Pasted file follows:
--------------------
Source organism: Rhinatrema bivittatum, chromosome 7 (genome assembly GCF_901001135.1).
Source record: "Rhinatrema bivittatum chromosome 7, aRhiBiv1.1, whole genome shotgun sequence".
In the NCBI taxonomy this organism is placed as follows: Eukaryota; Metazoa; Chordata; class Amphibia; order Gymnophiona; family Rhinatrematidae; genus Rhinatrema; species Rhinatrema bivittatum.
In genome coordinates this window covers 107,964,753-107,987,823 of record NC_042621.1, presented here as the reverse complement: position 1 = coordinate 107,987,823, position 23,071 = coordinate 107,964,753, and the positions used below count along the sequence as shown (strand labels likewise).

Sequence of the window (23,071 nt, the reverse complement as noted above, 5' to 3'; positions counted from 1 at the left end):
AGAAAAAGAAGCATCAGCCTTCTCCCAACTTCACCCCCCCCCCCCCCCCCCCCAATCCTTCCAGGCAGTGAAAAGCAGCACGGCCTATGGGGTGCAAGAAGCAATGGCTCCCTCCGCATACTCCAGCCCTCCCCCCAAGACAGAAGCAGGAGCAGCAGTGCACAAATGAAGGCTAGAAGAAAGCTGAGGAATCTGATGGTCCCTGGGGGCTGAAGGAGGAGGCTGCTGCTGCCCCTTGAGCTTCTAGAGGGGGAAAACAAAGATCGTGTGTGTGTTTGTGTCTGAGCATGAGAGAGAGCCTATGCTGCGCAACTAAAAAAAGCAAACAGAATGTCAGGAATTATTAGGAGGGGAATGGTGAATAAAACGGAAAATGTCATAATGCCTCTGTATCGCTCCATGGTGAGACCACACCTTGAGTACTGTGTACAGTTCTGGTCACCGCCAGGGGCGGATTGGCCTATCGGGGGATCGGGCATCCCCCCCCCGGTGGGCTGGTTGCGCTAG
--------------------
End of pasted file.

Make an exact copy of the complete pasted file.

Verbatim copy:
Source organism: Rhinatrema bivittatum, chromosome 7 (genome assembly GCF_901001135.1).
Source record: "Rhinatrema bivittatum chromosome 7, aRhiBiv1.1, whole genome shotgun sequence".
In the NCBI taxonomy this organism is placed as follows: Eukaryota; Metazoa; Chordata; class Amphibia; order Gymnophiona; family Rhinatrematidae; genus Rhinatrema; species Rhinatrema bivittatum.
In genome coordinates this window covers 107,964,753-107,987,823 of record NC_042621.1, presented here as the reverse complement: position 1 = coordinate 107,987,823, position 23,071 = coordinate 107,964,753, and the positions used below count along the sequence as shown (strand labels likewise).

Sequence of the window (23,071 nt, the reverse complement as noted above, 5' to 3'; positions counted from 1 at the left end):
AGAAAAAGAAGCATCAGCCTTCTCCCAACTTCACCCCCCCCCCCCCCCCCCCCAATCCTTCCAGGCAGTGAAAAGCAGCACGGCCTATGGGGTGCAAGAAGCAATGGCTCCCTCCGCATACTCCAGCCCTCCCCCCAAGACAGAAGCAGGAGCAGCAGTGCACAAATGAAGGCTAGAAGAAAGCTGAGGAATCTGATGGTCCCTGGGGGCTGAAGGAGGAGGCTGCTGCTGCCCCTTGAGCTTCTAGAGGGGGAAAACAAAGATCGTGTGTGTGTTTGTGTCTGAGCATGAGAGAGAGCCTATGCTGCGCAACTAAAAAAAGCAAACAGAATGTCAGGAATTATTAGGAGGGGAATGGTGAATAAAACGGAAAATGTCATAATGCCTCTGTATCGCTCCATGGTGAGACCACACCTTGAGTACTGTGTACAGTTCTGGTCACCGCCAGGGGCGGATTGGCCTATCGGGGGATCGGGCATCCCCCCCCCGGTGGGCTGGTTGCGCTAG